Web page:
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Toad Lily virus


By meanie


Over the moon this morning to find that my final Toad Lily (Raspberry Mousse) had bloomed! So there I was posting a photo of my latest lovely when I realised that I didn’t know if it was T.hirta or T.formasona. Quick google and this is what I came up with this!!

click here for the link to the article of interest

Now I’m a little peed off to say the least!
As it has been in a pot awaiting the new bed to be finished (well started actually), there’s no risk of contamination through the soil. Also, having opened up overnight during the rain I’m hoping that there should be no airborne contamination either.
So I guess that I have two options:
1. Burn it
2. Take it in to work were it will be isolated on an industrial estate.

My gut feeling is that it’ll be option 1, but it’ll come into work today whilst I think about it.

So this is a registered (in the US at least) cultivar, yet also a potential carrier of doom and gloom. How on earth are we supposed to win?

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o dear poor you ............. to do or not to do that is the ?. the flower is so pretty

23 Sep, 2010


That link gives extremely interesting information, Meanie, my 'Dark Beauty's' mentioned there :-(((
I think i'd take it into work, if i was you.
I'll watch mine and see if it appears :-/

23 Sep, 2010


The trouble is from my reading is that another cultivar has contracted the virus, come out with these markings, and then been registered as a new cultivar.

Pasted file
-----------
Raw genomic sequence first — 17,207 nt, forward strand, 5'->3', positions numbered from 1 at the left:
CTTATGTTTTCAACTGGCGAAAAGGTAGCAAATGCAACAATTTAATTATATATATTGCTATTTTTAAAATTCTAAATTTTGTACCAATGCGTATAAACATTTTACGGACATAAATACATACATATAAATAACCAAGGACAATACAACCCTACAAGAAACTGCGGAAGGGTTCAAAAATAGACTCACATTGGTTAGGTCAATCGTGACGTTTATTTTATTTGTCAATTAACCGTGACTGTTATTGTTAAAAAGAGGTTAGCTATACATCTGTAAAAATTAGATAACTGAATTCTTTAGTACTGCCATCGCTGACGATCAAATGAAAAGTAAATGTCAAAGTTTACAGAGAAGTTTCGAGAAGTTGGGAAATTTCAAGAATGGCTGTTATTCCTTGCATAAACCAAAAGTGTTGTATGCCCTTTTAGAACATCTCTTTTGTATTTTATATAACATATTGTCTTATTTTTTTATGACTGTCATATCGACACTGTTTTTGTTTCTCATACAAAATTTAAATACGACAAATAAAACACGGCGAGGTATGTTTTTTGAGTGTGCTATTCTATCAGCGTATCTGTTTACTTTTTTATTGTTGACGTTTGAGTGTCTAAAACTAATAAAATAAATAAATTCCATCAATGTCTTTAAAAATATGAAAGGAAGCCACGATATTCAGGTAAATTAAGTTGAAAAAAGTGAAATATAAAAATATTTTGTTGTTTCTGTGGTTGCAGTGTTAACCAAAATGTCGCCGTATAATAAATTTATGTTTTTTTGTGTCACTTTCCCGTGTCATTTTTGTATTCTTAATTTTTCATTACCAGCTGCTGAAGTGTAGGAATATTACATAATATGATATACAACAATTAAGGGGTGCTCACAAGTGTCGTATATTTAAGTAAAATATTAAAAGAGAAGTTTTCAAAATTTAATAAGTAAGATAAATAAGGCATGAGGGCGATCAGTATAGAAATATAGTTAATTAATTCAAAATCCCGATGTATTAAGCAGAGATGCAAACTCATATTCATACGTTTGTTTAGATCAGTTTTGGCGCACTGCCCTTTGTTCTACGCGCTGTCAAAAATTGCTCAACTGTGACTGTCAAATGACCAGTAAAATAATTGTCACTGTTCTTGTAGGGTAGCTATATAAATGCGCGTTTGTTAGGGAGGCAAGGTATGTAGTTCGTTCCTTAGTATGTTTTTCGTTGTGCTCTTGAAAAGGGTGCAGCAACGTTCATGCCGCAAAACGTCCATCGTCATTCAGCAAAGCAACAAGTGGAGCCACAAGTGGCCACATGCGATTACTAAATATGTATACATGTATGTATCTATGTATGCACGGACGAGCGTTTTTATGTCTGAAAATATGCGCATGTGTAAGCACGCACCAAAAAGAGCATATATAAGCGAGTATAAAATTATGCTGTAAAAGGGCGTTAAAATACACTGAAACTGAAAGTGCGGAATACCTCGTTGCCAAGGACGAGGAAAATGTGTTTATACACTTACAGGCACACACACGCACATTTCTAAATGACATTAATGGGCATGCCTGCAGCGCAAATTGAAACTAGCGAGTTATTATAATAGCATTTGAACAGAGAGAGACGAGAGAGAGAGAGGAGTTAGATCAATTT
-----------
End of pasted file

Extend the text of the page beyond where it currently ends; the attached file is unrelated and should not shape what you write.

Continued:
23 Sep, 2010


Yes, i agree.

23 Sep, 2010


I've been thinking - a quick search on Google shows them to be readily available. Indeed, the nursery where I bought it sold out very quickly apparently (I spoke to them about it today, they'll not be re-ordering), so the virus is now out there.
I guess that I still have to burn it though don't I!?

23 Sep, 2010


Unless you keep it at work, where they'll be no others nearby.

23 Sep, 2010


The red Californian Poppies that were isolated over there came true to type this year
From the moral point of view, I should dispose of it. But as I said, there are plenty out there already, so the cat has been let out of the bag.
Plus, I do have an ideal spot for it at work..

23 Sep, 2010


What a shame. It's such an interesting flower. I have the ordinary one. It's nice to get something unusual. I'm sorry to hear you may have to get rid of it.

23 Sep, 2010


I guess some things are too good to be true!

23 Sep, 2010


I understand what you are saying but some tulips are grown because of virus break arnt they? Many cultivars are mutations and are acceptable.

I find it worrying that viruses are automatically designated as 'evil', perhaps they are part of the driving force of evolution.

24 Sep, 2010


I hear what you say SBG, but (from reading the article, see sixth paragraph) my understanding is that this virus can spread between plants. All three of my Tricyrtis are quite different, my "Taiwan Adbane" has very sparse "spots", and so I for one would not want the heavy mottling running through it.
Thanks for your response though - I always welcome the thoughts of others.

25 Sep, 2010


I did read the full article :o) and I wonder how the horticulturalists/scientists are going to assess this. I wonder if the RHS are looking into it. I know what you mean though, it would be a shame to lose the beautiful white forms. Certainly soething to keep an eye on as I have several darker forms.

25 Sep, 2010


I think that for me it's the mottled forms that I'll be a little wary of.

26 Sep, 2010

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